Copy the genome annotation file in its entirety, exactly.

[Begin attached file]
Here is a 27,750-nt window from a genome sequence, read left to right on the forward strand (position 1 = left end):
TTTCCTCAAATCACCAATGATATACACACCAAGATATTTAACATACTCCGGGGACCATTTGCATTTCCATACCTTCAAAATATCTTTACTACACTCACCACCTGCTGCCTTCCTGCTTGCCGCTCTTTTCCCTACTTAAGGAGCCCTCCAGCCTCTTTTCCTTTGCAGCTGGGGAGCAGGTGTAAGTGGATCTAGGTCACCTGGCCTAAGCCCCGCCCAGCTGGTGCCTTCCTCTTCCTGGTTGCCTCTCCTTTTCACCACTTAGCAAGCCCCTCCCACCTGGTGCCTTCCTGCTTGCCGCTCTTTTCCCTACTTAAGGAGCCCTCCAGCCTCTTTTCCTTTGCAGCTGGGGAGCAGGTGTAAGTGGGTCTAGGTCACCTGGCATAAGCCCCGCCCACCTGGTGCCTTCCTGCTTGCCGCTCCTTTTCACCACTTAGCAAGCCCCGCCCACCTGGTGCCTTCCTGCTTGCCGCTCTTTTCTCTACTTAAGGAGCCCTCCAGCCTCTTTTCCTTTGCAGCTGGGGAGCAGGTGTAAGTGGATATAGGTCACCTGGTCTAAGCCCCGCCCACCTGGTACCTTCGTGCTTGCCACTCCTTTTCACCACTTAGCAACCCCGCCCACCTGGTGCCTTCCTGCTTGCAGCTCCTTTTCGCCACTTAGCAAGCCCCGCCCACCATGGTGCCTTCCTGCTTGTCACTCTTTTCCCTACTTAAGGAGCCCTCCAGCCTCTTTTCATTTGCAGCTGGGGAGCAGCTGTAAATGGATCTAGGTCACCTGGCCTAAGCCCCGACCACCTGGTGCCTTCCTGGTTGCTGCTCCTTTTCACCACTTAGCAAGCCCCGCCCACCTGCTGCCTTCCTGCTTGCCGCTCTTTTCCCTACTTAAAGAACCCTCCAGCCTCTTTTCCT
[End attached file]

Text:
Here is a 27,750-nt window from a genome sequence, read left to right on the forward strand (position 1 = left end):
TTTCCTCAAATCACCAATGATATACACACCAAGATATTTAACATACTCCGGGGACCATTTGCATTTCCATACCTTCAAAATATCTTTACTACACTCACCACCTGCTGCCTTCCTGCTTGCCGCTCTTTTCCCTACTTAAGGAGCCCTCCAGCCTCTTTTCCTTTGCAGCTGGGGAGCAGGTGTAAGTGGATCTAGGTCACCTGGCCTAAGCCCCGCCCAGCTGGTGCCTTCCTCTTCCTGGTTGCCTCTCCTTTTCACCACTTAGCAAGCCCCTCCCACCTGGTGCCTTCCTGCTTGCCGCTCTTTTCCCTACTTAAGGAGCCCTCCAGCCTCTTTTCCTTTGCAGCTGGGGAGCAGGTGTAAGTGGGTCTAGGTCACCTGGCATAAGCCCCGCCCACCTGGTGCCTTCCTGCTTGCCGCTCCTTTTCACCACTTAGCAAGCCCCGCCCACCTGGTGCCTTCCTGCTTGCCGCTCTTTTCTCTACTTAAGGAGCCCTCCAGCCTCTTTTCCTTTGCAGCTGGGGAGCAGGTGTAAGTGGATATAGGTCACCTGGTCTAAGCCCCGCCCACCTGGTACCTTCGTGCTTGCCACTCCTTTTCACCACTTAGCAACCCCGCCCACCTGGTGCCTTCCTGCTTGCAGCTCCTTTTCGCCACTTAGCAAGCCCCGCCCACCATGGTGCCTTCCTGCTTGTCACTCTTTTCCCTACTTAAGGAGCCCTCCAGCCTCTTTTCATTTGCAGCTGGGGAGCAGCTGTAAATGGATCTAGGTCACCTGGCCTAAGCCCCGACCACCTGGTGCCTTCCTGGTTGCTGCTCCTTTTCACCACTTAGCAAGCCCCGCCCACCTGCTGCCTTCCTGCTTGCCGCTCTTTTCCCTACTTAAAGAACCCTCCAGCCTCTTTTCCT